Given the three global trends that existed prior to the COVID-19 crisis — the retreat from hyperglobalization; the relationship between market and government, with the latter playing a growing role, as seen in Europe; and a declining growth rate — the pandemic is unlikely to be a game changer, but rather a game accelerator.

China, France, Germany, Italy, Japan, the United Kingdom, and the United States, which have among the highest infection rates, account for about 60% of global GDP, 65% of global manufactured product, and more than 50% of global manufacturing exports11. Each of these nations is a significant provider of industrial inputs to the others as well as to third countries, and they are at the core of a plethora of worldwide supply chains.

As a result, recovering from the crisis will necessitate a concentrated effort to preserve international reciprocal interactions, even if the pandemic has also highlighted the vulnerability of the current hyperglobalization phase and provided justification for pre-existing anti-globalization sentiments. Under the psychological strain of pandemics, it would be a dangerous reaction for nations that follow demand to restrict global ties between economies in response to political justifications for establishing national self-sufficiency in the provision of critical products.

The threat is the decoupling of — or, more broadly, the war between — the West and China. The fact that we can openly discuss it suggests that, according to some analysts, the so-called trade war between the United States and China is only the beginning of a technological competition that includes not only the configuration of global value chains, but also geostrategic issues such as security, the unity and interconnection of information and communications technology networks, and financial and international payment infrastructures.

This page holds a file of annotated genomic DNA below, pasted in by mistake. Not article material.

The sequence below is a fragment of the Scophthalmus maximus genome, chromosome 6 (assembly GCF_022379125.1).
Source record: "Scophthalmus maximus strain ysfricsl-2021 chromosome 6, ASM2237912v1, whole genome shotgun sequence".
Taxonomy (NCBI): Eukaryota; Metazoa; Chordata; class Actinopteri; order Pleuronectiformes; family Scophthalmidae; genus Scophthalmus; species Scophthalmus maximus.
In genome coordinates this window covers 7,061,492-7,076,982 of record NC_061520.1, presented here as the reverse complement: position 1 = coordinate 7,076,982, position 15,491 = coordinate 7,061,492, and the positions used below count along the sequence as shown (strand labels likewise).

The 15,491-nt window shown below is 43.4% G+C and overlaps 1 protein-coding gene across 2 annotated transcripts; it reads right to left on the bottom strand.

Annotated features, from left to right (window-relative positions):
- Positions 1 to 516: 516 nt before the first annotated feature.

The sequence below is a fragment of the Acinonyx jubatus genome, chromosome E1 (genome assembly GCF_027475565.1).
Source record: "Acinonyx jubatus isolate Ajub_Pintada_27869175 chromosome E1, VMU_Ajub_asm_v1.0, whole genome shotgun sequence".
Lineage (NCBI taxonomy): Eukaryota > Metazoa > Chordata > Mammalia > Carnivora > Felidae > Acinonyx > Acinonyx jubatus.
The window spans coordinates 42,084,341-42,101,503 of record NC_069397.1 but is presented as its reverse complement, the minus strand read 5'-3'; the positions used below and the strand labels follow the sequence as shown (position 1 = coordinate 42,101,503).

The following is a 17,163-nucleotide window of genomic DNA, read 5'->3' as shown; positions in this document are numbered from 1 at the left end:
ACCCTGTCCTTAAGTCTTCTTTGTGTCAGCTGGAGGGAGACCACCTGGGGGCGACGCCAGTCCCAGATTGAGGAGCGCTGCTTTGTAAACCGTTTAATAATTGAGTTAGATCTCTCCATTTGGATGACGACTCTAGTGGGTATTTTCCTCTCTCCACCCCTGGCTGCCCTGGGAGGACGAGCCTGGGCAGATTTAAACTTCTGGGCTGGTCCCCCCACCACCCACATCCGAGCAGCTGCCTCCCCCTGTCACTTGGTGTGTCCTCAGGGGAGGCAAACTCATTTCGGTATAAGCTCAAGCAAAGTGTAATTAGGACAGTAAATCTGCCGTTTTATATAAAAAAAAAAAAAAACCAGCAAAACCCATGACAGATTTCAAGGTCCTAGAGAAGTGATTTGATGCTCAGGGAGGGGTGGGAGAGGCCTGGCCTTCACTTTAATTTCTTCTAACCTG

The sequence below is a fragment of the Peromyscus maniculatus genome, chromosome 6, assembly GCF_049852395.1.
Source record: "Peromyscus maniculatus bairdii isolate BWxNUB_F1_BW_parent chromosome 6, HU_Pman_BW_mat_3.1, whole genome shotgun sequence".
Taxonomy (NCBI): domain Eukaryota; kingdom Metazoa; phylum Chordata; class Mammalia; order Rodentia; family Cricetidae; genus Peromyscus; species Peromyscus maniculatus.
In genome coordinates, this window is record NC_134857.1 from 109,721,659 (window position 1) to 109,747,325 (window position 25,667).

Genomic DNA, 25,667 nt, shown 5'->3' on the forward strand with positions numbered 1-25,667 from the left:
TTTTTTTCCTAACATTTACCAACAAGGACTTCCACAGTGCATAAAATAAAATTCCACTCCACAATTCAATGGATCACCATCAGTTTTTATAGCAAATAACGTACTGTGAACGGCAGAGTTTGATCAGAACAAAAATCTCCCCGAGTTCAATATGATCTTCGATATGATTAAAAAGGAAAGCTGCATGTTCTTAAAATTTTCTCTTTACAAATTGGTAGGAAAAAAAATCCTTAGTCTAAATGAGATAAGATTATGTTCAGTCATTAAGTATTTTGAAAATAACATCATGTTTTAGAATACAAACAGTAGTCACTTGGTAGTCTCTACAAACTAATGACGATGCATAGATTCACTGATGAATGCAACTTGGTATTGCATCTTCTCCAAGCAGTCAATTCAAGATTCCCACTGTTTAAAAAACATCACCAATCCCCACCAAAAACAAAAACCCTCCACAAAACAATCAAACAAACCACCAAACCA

The contemporary concept of decoupling is based on a concern of China’s technical progress in all aspects, which might translate into geopolitical hegemony. This viewpoint might lead to a world separated into two technical blocks, where ideas would not spread freely internationally, but only inside two competitive sectors, one controlled by the US and the other by China.

Nonetheless, such a disconnected world remains exceedingly implausible, both because China is not yet entirely technologically autonomous and because it is impossible to untangle the infinite number of linkages that tie the globe in a non destructive manner. Furthermore, if a deglobalization tendency prevails, the global economy would confront a prolonged period of sluggish growth, which will conflict with the expansion of sovereign and individual debts left by COVID 19. The result would be a significant danger of a worldwide financial disaster. Attention must be paid in order to prevent forceful action to battle the COVID 19 pandemic, which contributes to a perspective that sees a globalized world as the core source of threats that can only be addressed by shutting borders. During the 2008 financial crisis, China and the US responded together, with significant fiscal stimulus in China and unorthodox monetary measures in the US. The global macroeconomic imbalance comprised of the massive Chinese trade surplus and the American trade deficit linked China and the United States.

As a result, China built dollar reserves while also tying itself to the dollar system and the preservation of its value, allowing the US to postpone internal rebalancing. As previously stated, some experts have referred to the tacit agreement to preserve this global imbalance as a kind of second Bretton Woods system.

But a lot has changed since then. China has not only increased in importance as a global economy, but it has also significantly rebalanced its economy. This general adjustment has two ramifications. The first is that China no longer has a large trade surplus (1.5 percent of GDP). The second is that China has climbed the value-added ladder along international supply chains and is no longer considered an emerging country. As a result, the fragile equilibrium that existed between the end of the past century and the first decades of the new millennium no longer exists, resulting in significant geoeconomic and geopolitical change.